The Windows Antivirus Scam is On the Loose Again
Quite a few years ago, there were many Windows antivirus scams, most of them targeting Microsoft Security Essentials users (Windows 7).
Well, the old scam has been resurrected by the online hooligans. We just ran into it again as it popped up during a visit to Weather.com.
While this scam has been updated, it’s the old trickery. It attempts to scare you into buying an update for Windows Defender. Don’t be tricked into clicking the “Renew” button. Windows Defender is free and is pre-installed on all Windows 10 computers. Updates are free and come via Windows Update.
We’re going to show you what the new Windows antivirus scam looks like, so you’ll recognize it when you see it. It shows up disguised to look as if it’s coming from your computer. It’s not. It’s just a redirect Web page. The first image makes it appear that it’s scanning your computer.
Screenshot above: Old scam, old trick, new look.
When the scan is completed, it always tells you that your computer is infected with 5 viruses and urges you to click the “Renew now” to download the update to prevent you from losing data and even your identity. This is pure garbage. Don’t believe it.
Screenshot below: Animation always discovers 5 viruses on victims’ computers and warns of dire consequences if victims don’t click the “Renew Now” button – but don’t you dare click it! Notice the title bar says “Windows Defender Security Center” – I don’t think so, Mr. Scammer!
And if you try to backspace or use your back-button to back away from this page, you’ll see a different image for the same scam. Notice the this scam ad shows that your antivirus just happened to expire today. That’s because the page is running a date script that acquires today’s date from the victim’s computer. If you see this version of the Windows antivirus or Windows Defender scam, it will always show you that your antivirus expired on the date you happen to see. You’re warned and informed: Don’t be fooled.
Victims who are tricked into clicking the “renew” button are directed to an online store where they can purchase the “update”. However, when users get to the store, they’ll be downloading a fake antivirus program which is useless malware, and it’s not an update for anything.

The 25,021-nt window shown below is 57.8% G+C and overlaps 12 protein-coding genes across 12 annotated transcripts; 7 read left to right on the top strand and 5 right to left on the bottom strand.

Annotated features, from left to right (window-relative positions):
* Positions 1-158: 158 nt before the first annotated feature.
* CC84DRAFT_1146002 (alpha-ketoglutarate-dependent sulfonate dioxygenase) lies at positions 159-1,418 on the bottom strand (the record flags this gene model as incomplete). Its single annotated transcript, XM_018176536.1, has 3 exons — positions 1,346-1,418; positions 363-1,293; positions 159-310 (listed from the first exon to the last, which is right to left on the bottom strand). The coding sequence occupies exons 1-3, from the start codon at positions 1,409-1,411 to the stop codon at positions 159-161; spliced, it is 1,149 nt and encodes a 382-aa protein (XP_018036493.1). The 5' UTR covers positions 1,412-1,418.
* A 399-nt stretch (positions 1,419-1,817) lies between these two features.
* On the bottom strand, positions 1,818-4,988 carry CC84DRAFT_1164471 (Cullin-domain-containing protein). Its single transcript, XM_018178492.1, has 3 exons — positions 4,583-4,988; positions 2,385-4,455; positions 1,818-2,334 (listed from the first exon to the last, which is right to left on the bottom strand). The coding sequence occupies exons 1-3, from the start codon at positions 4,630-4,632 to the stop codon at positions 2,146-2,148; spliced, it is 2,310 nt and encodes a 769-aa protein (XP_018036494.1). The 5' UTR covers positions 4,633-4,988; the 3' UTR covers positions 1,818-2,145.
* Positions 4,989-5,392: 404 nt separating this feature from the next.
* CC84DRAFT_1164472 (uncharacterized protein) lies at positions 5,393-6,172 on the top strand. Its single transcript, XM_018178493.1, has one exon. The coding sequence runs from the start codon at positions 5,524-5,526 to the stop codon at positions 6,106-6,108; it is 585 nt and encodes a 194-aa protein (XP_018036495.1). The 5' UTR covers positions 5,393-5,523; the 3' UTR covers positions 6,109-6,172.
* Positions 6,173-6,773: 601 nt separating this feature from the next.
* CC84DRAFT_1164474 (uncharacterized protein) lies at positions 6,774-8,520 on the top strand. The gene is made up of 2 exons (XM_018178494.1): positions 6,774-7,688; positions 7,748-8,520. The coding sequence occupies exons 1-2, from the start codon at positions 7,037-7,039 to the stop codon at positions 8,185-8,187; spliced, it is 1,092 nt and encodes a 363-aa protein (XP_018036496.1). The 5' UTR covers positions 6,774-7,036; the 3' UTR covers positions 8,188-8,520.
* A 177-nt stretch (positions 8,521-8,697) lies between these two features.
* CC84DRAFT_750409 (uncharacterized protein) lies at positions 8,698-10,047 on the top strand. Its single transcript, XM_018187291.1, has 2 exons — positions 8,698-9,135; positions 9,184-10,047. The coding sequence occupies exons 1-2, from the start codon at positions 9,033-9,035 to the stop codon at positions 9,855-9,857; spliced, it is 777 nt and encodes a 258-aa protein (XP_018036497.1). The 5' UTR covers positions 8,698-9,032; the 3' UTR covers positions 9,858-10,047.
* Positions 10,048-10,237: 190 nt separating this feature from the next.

If you see this scam, look in the browser’s address bar and you’ll see it is a Web page. The ad we saw today came from from hindowsappcenter.securitys-shieldsv.pw. The domain is “securitys-shieldsv.pw”. What does that even spell?
A few years back, the .pw domain was known as a haven for spammers. It looks like the .pw domain is back again.
Here’s what Wikipedia says about the .pw domain:
.pw is the country code top-level domain for Palau. It was originally delegated to the Pacific island nation of Palau in 1997. It has since been redelegated a number of times, most recently[when?] by Directi, a group of businesses operating registrars among other Internet-related services, who rebranded it as the Professional Web. From March 25, 2013, domains under the .pw TLD are available to the general public.
Symantec released two reports in April and May 2013 claiming that domains under .pw TLD were a significant source of spam e-mail. In July 2013 the registry announced that they had passed the 250,000 registration milestone within the first three months, after having 50,000 registered domains in the first three weeks…(Source: https://en.wikipedia.org/wiki/.pw )
Don’t be tricked by this scam. Windows Defender is free and comes pre-installed on all Windows 10 computers. Updates are free and come via Windows Update.
Be prepared, not scared. If you see this fake ad, just close the browser tab. No special tricks needed to close this one.
This isn’t the only Microsoft scam going on right now. Yesterday I received a phone call from “Microsoft” stating that the warranty on my computer had expired and if I didn’t renew it right away everything would be shut down and I could no longer use my computer. By the way, I didn’t answer the call, but listened to the voice mail message, erased it, blocked the number, AND my computer is still working fine! Keep warning people – too many panic and fall for these schemes. Thanks for all you do!
Thank you for this timely warning.
We need to be informed about these things
Thanks so much for all you do.
The scammers are running rampant these days! I am so thankful all of it goes to my spam!! Well, most of it. I don’t believe anything these days without I just NOT open it and then go to the legitimate site to check.
I received a scam message on MSN that was similar. Yup 5 viruses but no scanning and it froze the whole page. I had to use Task Manager to shut down computer.
There are literally thousands of different email scams. A spam email can’t freeze your computer unless you click on a link in the email. So, not sure what scam you saw, but the one in our article is on a web page that opens while you’re reading a different, sometimes legitimate page.
Can you give us more details about how you got this message?
The email came from Louise Strom Finance Team (Help line 1-725-877-0844) I hope this will help.